The ritual of sending a barrel from foreign has been a long standing tradition in Jamaica. Most Jamaicans dream of migrating to abroad so they can have the privilege of sending foreign goods and difficult to obtain items home.
During times such as Christmas, Easter and Summer Vacations a vast amount of barrels are sent to Jamaica. Many times the barrels are sent because there are food items that have become scarse or rare. Sometimes the cost of clothing and other essential items are so astronomical that it makes better economic sense to import the items from abroad.
Items that are normally imported are rice, coffee, sugar, canned goods, toiletries, fabric, sneakers, shoes, hair products, perfumes, and clothing. The curious may ask why do Jamaicans feel the need to import items such as coffee, rice and sugar when they have the capability of growing these items and selling them for a reasonable price?
The answer to the question would be, because even though Jamaica harvests these items, they are sold to foreigners and foreign countries at unremarkable prices in order to bring revenue to the country. Therefore, the average Jamaican is unable to afford these items on a frequent basis without creating a hardship for their families.
Barrels are sent home because it is a way for immigrants to send gifts as well as much needed supplies to their families. The items they often send, are essential food items that have become unavailable in the regular markets. There was a time in Jamaica when certain food items were rationed, or the prices were raised so high that it required a “king’s ransom “ to obtain these products.
Essential food items such as meat and poultry have become luxury items in the country therefore, reforming individuals to become vegetarians or importing canned meats and other products for survival.
Barrels are sent from importers like Laparkan, Caribbean Shipping Services, and Inter Island Shipping which ship merchandise to Jamaica from around the world. Once the barrels are sent from abroad, the act of retrieving them becomes a tedious task. The excitement, joy and anxiety that has built up with the great expectation of receiving the goods are soon thwarted by the heavy fees and tariffs that are required to clear the packages.
When the barrels arrive in Jamaica, approximately $5,000 JA is needed to clear each barrel. The recipient of the barrel/barrels must have shipping and airline documents from an agent abroad, showing the origination of the items and their final destination.
The Freight Agent in Jamaica is responsible for handling goods when they arrive at Jamaican Ports. The shipping documents have to be taken to the freight agent, where the recipient of the goods obtain an airway bill/bill of lading for clearance of the goods. If the goods are declared as personal effects or household items, and their value does not exceed the cost of freight or insurance ($3,000 US) or ($282,000 JA), the recipients can proceed to the wharf, airport or wharehouse to collect the barrel.
The person designated to receive the barrel must have the following documentation:
Taxpayer Registration Number, drivers license, passport, voter’s identification, invoice, airway bill/bill of lading, and customs forms identifying the value of items . After the paperwork has been scrutinized and approved by the Customs Manifest Branch at the clearance point, the Customs Officer will process and stamp the goods declaration form and the documents are returned to the recipient.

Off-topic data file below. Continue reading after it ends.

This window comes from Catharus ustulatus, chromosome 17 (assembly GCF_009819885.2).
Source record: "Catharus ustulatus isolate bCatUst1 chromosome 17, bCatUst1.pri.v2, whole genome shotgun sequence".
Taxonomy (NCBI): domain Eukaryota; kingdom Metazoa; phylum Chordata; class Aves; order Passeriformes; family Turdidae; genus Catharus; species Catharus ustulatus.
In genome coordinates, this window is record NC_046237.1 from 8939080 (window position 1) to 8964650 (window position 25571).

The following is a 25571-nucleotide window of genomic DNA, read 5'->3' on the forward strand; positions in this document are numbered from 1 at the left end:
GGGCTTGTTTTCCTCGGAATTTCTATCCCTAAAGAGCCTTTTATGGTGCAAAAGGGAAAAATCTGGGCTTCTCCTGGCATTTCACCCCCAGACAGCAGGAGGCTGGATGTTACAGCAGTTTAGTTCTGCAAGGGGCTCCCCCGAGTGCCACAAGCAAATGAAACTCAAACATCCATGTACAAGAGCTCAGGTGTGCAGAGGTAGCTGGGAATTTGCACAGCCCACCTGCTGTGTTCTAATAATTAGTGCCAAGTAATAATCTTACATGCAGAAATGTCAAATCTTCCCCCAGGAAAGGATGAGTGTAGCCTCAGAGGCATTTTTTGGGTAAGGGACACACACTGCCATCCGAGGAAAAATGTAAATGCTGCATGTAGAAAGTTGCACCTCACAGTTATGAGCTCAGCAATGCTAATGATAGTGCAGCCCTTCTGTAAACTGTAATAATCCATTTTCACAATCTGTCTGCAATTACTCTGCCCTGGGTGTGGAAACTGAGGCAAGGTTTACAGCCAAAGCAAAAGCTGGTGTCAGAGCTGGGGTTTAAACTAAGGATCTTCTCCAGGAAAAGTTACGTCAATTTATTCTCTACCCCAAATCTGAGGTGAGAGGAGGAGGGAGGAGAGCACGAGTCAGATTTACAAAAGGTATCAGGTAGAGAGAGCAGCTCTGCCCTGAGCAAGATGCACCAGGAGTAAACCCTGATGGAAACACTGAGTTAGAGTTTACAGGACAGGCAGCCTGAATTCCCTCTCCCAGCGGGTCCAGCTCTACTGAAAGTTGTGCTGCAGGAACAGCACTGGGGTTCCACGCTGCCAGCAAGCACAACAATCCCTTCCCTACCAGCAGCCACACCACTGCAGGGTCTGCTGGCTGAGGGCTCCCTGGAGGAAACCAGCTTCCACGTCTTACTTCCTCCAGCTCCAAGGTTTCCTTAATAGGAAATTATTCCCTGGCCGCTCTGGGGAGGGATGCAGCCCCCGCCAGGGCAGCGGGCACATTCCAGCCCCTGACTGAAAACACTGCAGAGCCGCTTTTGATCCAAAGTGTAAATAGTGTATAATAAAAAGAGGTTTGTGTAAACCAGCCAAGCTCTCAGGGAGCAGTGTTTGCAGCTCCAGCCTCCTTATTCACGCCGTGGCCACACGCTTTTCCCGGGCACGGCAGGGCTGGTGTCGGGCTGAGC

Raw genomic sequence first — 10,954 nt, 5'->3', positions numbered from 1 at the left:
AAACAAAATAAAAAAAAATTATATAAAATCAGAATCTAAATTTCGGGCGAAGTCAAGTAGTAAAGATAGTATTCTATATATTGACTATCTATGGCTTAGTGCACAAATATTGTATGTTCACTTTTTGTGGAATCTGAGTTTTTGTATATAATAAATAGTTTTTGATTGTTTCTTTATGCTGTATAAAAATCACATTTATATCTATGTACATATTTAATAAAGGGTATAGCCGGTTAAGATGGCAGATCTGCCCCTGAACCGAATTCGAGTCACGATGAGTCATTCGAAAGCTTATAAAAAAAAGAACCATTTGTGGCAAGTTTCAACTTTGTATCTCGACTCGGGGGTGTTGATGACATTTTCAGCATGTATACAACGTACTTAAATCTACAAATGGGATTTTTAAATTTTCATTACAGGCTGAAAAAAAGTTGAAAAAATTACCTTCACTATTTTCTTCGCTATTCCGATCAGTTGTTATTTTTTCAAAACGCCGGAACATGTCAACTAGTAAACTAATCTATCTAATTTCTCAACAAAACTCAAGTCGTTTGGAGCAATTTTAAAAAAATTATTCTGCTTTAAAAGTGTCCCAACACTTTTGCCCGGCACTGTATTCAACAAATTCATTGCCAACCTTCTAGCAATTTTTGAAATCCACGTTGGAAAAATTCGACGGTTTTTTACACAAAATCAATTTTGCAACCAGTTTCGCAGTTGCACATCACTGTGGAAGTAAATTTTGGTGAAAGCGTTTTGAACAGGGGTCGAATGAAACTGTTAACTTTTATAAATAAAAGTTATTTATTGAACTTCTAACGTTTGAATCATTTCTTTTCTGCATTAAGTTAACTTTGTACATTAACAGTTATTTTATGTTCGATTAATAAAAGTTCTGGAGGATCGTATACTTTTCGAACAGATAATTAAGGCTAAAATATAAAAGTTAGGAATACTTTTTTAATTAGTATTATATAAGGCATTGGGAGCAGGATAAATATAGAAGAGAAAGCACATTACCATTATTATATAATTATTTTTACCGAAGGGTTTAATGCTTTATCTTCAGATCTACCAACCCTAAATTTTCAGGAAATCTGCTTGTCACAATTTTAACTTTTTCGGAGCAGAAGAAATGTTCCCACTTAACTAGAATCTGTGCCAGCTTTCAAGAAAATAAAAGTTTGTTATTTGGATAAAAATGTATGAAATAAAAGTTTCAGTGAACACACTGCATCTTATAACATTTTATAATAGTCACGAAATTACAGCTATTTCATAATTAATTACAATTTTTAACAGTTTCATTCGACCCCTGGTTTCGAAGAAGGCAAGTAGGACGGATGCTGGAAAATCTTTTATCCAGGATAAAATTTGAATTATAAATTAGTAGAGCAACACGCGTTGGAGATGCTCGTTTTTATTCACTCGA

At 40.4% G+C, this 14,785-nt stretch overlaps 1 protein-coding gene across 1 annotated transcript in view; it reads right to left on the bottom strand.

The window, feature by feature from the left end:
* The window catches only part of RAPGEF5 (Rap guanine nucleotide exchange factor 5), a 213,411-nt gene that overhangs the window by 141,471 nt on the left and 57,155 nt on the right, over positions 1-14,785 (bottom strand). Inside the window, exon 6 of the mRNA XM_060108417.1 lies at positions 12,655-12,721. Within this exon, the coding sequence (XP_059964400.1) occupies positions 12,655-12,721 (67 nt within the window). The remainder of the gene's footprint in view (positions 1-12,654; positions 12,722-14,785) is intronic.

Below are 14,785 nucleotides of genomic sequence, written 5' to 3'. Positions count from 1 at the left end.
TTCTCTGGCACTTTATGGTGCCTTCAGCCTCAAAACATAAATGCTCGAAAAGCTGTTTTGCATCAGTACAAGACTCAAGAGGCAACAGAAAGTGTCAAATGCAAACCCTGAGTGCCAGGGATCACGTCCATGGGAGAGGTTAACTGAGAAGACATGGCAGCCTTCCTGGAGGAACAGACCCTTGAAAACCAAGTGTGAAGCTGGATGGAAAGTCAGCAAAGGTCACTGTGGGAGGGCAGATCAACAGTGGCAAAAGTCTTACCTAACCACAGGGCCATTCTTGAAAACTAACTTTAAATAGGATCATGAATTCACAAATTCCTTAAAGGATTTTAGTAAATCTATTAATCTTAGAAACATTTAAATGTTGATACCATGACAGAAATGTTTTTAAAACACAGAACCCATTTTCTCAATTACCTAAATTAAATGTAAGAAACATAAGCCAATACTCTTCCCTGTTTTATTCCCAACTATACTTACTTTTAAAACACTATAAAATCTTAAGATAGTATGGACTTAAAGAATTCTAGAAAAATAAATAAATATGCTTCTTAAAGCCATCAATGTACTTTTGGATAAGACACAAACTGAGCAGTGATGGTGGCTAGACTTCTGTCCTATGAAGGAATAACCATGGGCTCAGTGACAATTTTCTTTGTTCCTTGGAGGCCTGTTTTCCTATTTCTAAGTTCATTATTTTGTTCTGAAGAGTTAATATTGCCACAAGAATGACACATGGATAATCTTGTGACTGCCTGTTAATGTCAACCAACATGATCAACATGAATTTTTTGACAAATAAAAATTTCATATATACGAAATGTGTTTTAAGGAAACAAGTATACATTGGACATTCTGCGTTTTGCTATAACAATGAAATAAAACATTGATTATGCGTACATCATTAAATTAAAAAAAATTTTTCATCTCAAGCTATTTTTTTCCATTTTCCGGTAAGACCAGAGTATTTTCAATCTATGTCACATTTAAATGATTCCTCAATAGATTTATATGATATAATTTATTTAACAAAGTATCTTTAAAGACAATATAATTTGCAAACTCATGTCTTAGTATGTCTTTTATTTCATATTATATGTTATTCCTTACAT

The recipient is then instructed to take the airway bill to the wharehouse keeper, who locates the barrel/barrels and then places the package in an examination area to be inspected by customs.The documents are shown to the Customs Officer, the merchandise is inspected and if there aren’t any applicable fees, the officer will release the merchandise. However, if there are duties payable, the recipient will have to make a payment at the Customs Cashier before retrieving the goods.
This is when most Jamaicans become disheartened and lose their cool. Oftentimes, Customs Officers rummage through the items with a vengeance and disdainful tactics, confiscating products that they deem illegal or inappropriate to be brought into the country. The inspection of barrels are also a time of revelation, when things listed as sent, are reported missing upon the perusal of the barrel/barrels.
After all the red tape has been waded through, the recipient usually bears a sigh of relief. The enthusiasm and excitement of receiving goods from Farin once again emerges to the forefront and everyone in the family is satisfied by all their requests being met, providing goods were not confiscated while being inspected.
Many recipients of barrels have been subjected to unfair fines, confiscations and the willful taunting by customs officers partaking in their products in their presence.
Despite the complicated process, and sometimes humiliating experience, the legend of the barrel continues long after it has been emptied and the products have been used and worn. In certain households in Jamaica, the empty barrels are used for storage instead of Rubbermaid containers. They are covered with decorative pieces of material and disguised as side tables or night stands. Children will often find games to play by rolling the cartons in the backyard.
The barrel from Farin brings joy, comfort and relief to many recipients in Jamaica, and although most people may perceive it as something “poor people” may do, one has to remember that it isn’t an inexpensive activity. Barrels aren’t sent because of impoverished states, because the recipients have to possess money in order to retrieve the goods.
Research data provided by www.jacustoms.gov.jm